One of the things that is the most difficult to deal with are the parents of babies that are not high needs (i.e. most babies). So many of my friends with kids give me blank stares when I describe my experience with my son. They just cannot relate and often act judgmental, which makes me feel so isolated. Comparison is truly the thief of joy, and I often cannot help but feel resentful that my child is so challenging when other babies have easier temperaments. How did you deal with those emotions?


    Andrea Reply:

    Hi Rachel!
    I know there are different “levels” of sensory issues — which is related to the high needs personality. The super severe ones verge into the Autism spectrum, and the less severe cases are probably like your little guy. Nora isn’t even close to the autistic level… but boy oh boy does she keep me on my toes!

    You are right about the other parents though. It is SO frustrating (especially if they are legitimately and blatantly rude about their comments), but in their defence, they really can not comprehend what we’re dealing with.

    I have a cousin whose babies literally ALL slept through the night consistently by 6 weeks old (I know, barf) thought it was something I did that made Nora not sleep for so long. Sorry, but there’s no way it was my parenting shortfalls that kept her awake for hours and hours and hours every night.

    Then, after Simon was born and turned into an amazing sleeper right around 2 months old, she said “see, now you know what you’re doing after a little more experience” — like it was something I did to make him sleep better. Geeze!

    2 years later and Simon is still a crazy good sleeper — Nora still is not 🙂


    Chris Reply:

    I loved this post! I don’t have babies but am a HSP and now can imagine a little bit what life may have been like with me as a baby. I was a bad sleeper as well 🙂
    Also, I was in awe that Nora is able to express her needs at 4 years, i.e. that she needs hugging, this must be a great help for you and the family. I wish you and your family all the best!


    Andrea Reply:

    I know… the fact that Nora was a VERY early talker was life-changing for us!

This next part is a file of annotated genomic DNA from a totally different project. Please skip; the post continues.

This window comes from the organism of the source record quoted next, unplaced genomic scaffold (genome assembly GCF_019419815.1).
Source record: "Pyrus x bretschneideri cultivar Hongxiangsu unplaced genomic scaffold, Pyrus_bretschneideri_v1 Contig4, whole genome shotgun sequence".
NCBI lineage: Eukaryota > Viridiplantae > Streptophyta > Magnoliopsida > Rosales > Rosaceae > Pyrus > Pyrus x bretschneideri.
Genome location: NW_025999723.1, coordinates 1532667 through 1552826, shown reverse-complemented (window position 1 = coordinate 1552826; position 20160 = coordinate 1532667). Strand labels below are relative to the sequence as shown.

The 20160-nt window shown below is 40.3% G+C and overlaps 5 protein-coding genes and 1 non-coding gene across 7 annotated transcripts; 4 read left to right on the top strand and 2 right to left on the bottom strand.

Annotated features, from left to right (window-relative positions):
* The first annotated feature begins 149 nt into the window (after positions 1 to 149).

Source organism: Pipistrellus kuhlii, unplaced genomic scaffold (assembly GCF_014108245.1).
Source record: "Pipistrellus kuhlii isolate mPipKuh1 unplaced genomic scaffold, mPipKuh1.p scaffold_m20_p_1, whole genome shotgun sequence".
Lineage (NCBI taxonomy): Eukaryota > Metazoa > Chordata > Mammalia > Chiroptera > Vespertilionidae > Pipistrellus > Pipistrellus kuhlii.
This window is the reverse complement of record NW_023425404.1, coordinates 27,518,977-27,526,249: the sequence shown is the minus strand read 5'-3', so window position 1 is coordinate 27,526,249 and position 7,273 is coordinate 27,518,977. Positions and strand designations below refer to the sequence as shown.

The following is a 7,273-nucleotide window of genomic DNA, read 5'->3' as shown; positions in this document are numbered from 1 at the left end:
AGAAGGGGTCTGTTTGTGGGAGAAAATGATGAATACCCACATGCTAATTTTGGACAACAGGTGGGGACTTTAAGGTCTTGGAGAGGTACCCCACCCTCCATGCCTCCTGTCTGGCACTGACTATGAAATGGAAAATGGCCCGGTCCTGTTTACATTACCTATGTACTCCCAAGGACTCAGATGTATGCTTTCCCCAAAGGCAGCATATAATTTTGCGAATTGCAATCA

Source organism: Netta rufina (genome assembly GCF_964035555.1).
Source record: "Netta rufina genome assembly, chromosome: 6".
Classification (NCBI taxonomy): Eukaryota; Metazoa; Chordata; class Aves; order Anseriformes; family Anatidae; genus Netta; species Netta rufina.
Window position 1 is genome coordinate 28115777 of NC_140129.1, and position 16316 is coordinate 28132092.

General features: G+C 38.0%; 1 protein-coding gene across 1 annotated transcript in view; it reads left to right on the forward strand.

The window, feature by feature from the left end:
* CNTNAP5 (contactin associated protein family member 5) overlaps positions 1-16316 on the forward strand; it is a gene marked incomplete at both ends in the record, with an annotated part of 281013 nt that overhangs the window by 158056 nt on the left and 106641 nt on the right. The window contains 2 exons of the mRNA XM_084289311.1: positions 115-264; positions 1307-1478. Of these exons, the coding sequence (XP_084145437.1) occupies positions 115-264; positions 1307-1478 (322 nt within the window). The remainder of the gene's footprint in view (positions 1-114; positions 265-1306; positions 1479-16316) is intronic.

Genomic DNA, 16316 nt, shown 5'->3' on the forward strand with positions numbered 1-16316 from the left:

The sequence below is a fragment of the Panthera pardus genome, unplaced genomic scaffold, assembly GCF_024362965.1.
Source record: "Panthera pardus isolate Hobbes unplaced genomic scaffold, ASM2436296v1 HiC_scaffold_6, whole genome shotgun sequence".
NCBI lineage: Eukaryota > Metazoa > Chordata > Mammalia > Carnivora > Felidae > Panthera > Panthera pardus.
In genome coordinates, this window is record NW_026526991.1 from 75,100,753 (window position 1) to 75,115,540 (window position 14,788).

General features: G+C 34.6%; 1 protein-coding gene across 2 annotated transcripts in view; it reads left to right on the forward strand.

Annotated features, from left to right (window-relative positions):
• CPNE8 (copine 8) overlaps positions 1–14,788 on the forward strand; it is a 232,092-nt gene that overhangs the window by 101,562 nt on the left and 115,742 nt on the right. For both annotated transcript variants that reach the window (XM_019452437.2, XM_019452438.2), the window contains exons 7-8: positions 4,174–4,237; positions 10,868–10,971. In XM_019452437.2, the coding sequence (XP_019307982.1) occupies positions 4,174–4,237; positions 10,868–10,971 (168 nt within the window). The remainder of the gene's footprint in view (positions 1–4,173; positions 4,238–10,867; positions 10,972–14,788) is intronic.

Chris Reply:

    I can definitely imagine. It was interesting to read the parts about the sensory overload and how hard it is for high-needs babies (or adults, ahem) to soothe themselves. Another thing I found out is that, as HSP, you can actually become a much nicer person once you install a kind of meal management 🙂 I know that I get hungry every 3 or 4 hours to the point where I just cannot work or concentrate enough or even get aggessive. Planing ahead with a good snack or a little break at the right time is a big help for me and my family 😉


    Andrea Reply:

    yup! I ALWAYS have snacks with me all the time — even for myself 🙂 It’s amazing how much nicer everyone is with a full belly!


  4. Mare


    Andrea, I just want to give you a hug and thank you for sharing your journey with so many. As the mom of a sensitive, spirited child (who just turned 16!), I wish I had known there were others struggling to trust their “mom gut”. I felt so alone (and crazy, sometimes, probably due to lack of sleep!) but I would never change the choices I made for our daughter. She has grown into a wonderful, caring young adult; I know in my heart it was because I listened to my heart…and her. 🙂


    Andrea Reply:

    Thanks so much Mare! And thanks for sharing a little of your story too. Glad to know there are lots of good things to look forward to in the next 15 years!


  5. Deborah



    After reading this post, you could run the our country! I had three children very close together and they were demanding of my time but not high need babies. How you got through it with Nora as your first baby and first mom experience is compassionate, compelling,caring and dedicated.

    Writing this detailed posted is so beneficial for new moms that may have a high needs child,
    Again a reflection of your good nature.

    Nora is such a beautiful little girl, I am sure she will grow up to be such a super women like her mom! Great job, your a wonderful mom!

    Best to you!


    Andrea Reply:

    well, I’m not sure about running the country, but at least I’m managing my own home and family better than I was a few years ago!